Listening to music isn’t what it used to be, and that’s okay with me

From time-to-time I write about streaming music and physical media vs. media “in the cloud.” So I’m trying to avoid writing something here that I’ve written about before. So please pardon any redundancy.

Time has just run an online piece headlined “Everything you need to know about Spotify,” that may not actually contain everything you need to know about Spotify, but does contain some valuable information. The part that I find most compelling is that “According to neuroscientist, musician, and author Daniel J. Levitin, musical tastes begin forming at 14 and peak at 24, which means if you’re older than that, the new sound is total garbage. Perhaps that’s why you can’t name the latest Pearl Jam album, even though you waited for hours to buy ‘Vs.’ at a record store in 1993.”

I guess I don’t quite fit the mold. I’m 45 and still enjoy listening to the new stuff and discovering new artists. I am not as attached to the music I grew up with as other listeners my age. That’s why I enjoy “free music Tuesday” on iTunes, because it gives me the chance to sample new music by current artists, and I have discovered a small legion of contemporary artists who are worth listening to and exploring further.

Aside from the music itself is the actual process of the listening. When I began listening to music as a teenager in the 1980’s, it was via the LP and cassette. I preferred vinyl because it sounded better and was more durable than cassettes, even though cassettes were portable and allowed you to listen in your car or while carrying devices such as the “Walkman.” But vinyl went out of fashion as the 1980’s drew to a close, and the same thing happened to cassettes less than a decade later as we completely switched over to CD’s.

But CD’s were slowly replaced by .mp3’s, which was a big jump, because we suddenly went from music that took up physical space to that which doesn’t. So .mp3’s was the end of the line as far as music evolution, right? Wrong. Now we have streaming music services, such as Spotify, Pandora, and Beats. This represented another giant leap, because streaming music replaces one thing that LP’s, cassettes, CD’s, and .mp3’s all have in common: ownership. Now, we no longer own the music we listen to. I don’t have a problem with this, because I pay $10 a month to listen to whatever I want to listen to and whenever I want to listen to it. I can even download the music to my iPhone/iPad, but I don’t own it. I spend less money streaming than I did back when I bought the music I listen to, and I have access to far more music than I ever have. So how could I not be a fan?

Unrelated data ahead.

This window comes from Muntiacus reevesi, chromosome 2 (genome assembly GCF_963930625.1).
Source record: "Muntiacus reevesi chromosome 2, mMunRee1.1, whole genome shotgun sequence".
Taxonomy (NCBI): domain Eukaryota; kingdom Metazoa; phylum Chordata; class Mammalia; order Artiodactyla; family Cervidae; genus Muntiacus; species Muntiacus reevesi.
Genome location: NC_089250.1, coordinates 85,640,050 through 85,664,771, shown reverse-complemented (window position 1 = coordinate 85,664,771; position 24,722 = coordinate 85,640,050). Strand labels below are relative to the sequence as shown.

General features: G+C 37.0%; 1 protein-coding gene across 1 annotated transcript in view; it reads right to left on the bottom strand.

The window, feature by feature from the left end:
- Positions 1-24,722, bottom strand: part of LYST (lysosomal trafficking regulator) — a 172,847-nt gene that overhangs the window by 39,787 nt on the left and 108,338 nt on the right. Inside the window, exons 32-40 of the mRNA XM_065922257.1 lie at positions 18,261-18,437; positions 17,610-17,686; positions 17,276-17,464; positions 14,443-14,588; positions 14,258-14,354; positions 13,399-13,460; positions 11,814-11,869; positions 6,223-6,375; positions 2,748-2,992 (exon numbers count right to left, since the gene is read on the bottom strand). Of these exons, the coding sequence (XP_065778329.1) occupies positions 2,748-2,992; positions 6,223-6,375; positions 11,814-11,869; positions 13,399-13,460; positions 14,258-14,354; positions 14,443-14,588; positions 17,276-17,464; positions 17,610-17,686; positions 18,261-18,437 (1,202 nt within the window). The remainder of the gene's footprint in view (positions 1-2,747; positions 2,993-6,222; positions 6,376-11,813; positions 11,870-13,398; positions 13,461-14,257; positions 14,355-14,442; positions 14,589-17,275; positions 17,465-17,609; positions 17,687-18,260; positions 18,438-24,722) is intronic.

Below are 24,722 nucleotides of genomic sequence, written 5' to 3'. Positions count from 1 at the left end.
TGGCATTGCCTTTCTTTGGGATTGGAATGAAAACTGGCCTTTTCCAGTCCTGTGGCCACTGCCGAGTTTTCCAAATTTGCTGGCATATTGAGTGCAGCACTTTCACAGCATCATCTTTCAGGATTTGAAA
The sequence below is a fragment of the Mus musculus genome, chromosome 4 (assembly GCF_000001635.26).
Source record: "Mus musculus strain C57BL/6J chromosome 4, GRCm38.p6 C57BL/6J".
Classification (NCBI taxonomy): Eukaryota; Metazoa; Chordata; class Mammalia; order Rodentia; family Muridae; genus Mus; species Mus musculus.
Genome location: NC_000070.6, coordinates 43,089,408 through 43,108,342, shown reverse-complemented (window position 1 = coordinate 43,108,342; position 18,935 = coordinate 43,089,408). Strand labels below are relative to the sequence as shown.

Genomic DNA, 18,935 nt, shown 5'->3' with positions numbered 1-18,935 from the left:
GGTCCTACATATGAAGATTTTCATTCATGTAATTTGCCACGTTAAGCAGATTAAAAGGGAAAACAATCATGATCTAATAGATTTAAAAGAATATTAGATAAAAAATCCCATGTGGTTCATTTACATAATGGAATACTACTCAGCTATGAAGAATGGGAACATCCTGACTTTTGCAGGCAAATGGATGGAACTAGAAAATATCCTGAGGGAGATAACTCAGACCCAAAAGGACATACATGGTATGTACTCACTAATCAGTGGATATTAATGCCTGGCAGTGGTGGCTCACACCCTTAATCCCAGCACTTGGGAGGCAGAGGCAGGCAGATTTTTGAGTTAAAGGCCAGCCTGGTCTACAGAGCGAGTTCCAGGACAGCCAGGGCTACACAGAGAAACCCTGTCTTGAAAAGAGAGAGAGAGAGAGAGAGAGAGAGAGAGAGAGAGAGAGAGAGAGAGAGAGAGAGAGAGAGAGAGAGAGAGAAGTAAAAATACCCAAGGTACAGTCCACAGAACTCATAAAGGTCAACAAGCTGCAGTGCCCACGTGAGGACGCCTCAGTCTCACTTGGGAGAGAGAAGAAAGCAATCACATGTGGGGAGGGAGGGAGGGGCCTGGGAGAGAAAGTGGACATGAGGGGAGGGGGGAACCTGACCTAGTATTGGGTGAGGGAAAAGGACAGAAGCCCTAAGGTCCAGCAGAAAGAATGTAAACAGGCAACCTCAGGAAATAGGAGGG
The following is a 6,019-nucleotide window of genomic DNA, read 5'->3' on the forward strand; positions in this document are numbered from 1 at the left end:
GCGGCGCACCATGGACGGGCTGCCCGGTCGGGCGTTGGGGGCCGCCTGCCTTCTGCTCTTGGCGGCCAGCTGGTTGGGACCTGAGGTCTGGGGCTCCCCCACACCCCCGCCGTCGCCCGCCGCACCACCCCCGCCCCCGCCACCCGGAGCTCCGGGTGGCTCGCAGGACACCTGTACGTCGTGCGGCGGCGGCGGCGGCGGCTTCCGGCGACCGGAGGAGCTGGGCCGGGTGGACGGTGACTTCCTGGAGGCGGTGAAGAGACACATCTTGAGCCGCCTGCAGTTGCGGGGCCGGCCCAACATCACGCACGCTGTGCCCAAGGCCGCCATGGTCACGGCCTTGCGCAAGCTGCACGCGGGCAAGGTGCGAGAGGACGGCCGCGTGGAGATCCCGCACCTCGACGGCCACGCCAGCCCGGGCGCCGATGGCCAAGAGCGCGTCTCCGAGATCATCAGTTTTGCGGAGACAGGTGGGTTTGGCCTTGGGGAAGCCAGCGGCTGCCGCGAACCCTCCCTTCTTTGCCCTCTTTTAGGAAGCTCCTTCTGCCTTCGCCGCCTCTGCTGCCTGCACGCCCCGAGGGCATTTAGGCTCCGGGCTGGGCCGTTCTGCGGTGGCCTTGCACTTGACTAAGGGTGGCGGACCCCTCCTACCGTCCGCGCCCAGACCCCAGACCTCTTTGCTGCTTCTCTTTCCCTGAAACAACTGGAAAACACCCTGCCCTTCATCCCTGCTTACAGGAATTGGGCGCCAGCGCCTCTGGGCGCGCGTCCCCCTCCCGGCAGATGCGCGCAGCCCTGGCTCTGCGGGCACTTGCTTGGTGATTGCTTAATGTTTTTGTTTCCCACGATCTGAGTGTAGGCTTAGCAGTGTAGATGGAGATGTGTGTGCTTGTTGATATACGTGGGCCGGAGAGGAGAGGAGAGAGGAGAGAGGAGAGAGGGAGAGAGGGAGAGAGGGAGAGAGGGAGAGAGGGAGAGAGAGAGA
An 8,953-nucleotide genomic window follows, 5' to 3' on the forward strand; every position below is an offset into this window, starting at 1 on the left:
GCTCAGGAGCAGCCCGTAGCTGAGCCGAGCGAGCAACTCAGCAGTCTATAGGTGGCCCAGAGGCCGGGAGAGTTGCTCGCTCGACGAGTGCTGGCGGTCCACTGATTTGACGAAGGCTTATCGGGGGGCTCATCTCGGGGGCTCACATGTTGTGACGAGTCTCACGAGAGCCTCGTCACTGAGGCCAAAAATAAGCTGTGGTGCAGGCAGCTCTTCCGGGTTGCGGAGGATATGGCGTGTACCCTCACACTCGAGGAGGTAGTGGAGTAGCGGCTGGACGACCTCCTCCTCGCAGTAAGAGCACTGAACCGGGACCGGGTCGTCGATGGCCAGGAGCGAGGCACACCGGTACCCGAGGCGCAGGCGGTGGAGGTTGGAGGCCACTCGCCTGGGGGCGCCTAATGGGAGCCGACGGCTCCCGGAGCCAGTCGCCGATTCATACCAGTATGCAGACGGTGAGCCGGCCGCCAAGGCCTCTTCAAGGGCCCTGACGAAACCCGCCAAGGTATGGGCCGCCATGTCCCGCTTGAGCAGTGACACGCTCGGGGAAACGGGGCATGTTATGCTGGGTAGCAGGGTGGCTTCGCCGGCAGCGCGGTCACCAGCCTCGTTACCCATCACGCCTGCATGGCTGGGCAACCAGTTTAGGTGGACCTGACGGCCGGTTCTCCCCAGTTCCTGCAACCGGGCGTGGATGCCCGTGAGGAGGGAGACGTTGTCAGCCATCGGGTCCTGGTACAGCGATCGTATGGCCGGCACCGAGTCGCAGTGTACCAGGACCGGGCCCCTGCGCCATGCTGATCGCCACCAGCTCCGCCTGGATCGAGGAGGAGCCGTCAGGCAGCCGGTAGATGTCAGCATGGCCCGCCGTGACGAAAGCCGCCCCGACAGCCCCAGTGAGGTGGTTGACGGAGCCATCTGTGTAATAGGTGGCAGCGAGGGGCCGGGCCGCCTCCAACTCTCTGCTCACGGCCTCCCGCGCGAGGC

Another significant change to the listening process is the hardware. We don’t buy stereos any longer. It used to be that to listen to your music, you had to own a turntable and a set of speakers, or a cassette deck, or a CD player, and if you were really sophisticated, an equalizer. Now you just need a smartphone/tablet and a set of bluetooth speakers. Our “stereos” are portable now. They go wherever we do, but they aren’t any cheaper considering the cost of smartphones and tablets.

The evolution of technology fascinates me, and so does the evolution of listening to music. I have lived a good part of that evolution, watching as one predominant form of technology has overtaken another, usually about once per decade. Gone is the record store (or at least greatly diminished). Gone is the boom box. Gone is the Walkman. And going fast is the iPod and .mp3 player. Gone is every form of music that we thought was here to stay, except music streaming. So now the question is, what is going to replace music streaming? Or is music streaming the technology that is here to stay?


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